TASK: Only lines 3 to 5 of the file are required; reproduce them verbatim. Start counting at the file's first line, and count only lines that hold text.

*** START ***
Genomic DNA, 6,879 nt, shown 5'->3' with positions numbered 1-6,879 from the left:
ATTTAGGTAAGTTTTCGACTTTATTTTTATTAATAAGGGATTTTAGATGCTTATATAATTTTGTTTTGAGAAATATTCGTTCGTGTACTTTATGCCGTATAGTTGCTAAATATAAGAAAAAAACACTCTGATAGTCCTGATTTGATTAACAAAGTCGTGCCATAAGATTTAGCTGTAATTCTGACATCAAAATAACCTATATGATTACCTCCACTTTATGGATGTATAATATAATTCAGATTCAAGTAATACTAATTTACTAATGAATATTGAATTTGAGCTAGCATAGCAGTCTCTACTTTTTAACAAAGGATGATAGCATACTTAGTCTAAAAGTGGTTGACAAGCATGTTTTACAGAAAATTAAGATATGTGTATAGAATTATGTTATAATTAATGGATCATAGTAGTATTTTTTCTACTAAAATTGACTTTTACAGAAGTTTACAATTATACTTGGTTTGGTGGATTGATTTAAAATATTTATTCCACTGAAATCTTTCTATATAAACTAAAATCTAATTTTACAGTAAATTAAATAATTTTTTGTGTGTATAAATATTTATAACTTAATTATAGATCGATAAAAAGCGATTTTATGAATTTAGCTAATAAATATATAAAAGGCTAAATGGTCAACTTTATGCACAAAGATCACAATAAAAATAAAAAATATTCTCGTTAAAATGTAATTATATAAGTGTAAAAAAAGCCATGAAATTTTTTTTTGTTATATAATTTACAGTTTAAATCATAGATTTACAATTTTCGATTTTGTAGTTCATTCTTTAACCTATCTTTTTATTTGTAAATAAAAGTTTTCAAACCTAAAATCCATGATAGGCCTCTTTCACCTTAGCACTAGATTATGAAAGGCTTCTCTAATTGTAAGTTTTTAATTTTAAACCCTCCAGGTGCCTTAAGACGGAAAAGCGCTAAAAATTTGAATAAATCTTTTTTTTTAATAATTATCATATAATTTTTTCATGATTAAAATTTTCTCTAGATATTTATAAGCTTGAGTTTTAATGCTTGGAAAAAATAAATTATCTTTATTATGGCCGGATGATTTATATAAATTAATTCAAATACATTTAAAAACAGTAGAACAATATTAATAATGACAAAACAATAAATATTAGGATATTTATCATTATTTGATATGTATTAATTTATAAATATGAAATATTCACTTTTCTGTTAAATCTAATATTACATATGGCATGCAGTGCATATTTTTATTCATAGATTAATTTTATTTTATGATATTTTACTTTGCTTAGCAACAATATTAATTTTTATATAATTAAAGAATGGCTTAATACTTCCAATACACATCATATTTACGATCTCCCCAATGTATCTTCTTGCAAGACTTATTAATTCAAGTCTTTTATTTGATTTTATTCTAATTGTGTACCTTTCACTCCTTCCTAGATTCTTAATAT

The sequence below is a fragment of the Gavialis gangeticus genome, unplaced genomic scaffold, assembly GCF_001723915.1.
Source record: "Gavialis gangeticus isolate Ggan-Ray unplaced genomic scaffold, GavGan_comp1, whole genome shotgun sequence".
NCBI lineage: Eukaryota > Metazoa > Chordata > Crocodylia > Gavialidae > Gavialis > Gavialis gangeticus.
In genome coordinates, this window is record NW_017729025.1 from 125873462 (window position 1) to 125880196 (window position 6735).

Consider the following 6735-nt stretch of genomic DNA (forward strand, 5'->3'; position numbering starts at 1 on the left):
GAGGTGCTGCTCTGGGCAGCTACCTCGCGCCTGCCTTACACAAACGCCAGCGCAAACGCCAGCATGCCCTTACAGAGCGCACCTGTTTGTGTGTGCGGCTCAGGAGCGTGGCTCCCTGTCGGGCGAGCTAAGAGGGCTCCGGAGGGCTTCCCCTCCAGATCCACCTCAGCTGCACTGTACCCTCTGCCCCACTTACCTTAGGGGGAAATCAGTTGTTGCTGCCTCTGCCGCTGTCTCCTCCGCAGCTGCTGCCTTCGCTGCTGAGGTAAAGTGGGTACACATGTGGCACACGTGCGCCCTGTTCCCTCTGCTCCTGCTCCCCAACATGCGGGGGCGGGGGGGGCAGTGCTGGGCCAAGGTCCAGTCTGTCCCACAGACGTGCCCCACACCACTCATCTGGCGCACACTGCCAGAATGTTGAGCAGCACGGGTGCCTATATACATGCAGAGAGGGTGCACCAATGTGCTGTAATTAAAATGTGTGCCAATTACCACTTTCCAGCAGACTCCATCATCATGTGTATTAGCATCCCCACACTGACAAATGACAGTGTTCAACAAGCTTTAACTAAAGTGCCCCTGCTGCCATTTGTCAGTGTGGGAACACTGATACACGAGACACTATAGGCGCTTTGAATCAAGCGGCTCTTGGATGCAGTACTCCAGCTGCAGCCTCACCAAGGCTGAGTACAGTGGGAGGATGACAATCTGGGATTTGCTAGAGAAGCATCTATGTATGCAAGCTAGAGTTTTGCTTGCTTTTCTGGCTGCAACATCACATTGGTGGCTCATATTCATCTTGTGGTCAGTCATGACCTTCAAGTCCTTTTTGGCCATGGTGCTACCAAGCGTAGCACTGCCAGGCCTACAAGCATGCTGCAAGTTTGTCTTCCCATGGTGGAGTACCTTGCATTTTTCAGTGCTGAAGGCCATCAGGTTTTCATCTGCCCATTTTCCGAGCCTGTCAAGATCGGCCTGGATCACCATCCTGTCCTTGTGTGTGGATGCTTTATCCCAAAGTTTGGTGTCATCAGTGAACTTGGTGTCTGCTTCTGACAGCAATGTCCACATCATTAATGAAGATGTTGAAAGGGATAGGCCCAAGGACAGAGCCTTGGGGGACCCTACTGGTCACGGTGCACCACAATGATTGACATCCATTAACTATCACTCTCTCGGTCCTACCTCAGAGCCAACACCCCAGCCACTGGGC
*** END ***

The sequence below is a fragment of the Gavialis gangeticus genome, unplaced genomic scaffold, assembly GCF_001723915.1.
Source record: "Gavialis gangeticus isolate Ggan-Ray unplaced genomic scaffold, GavGan_comp1, whole genome shotgun sequence".
NCBI lineage: Eukaryota > Metazoa > Chordata > Crocodylia > Gavialidae > Gavialis > Gavialis gangeticus.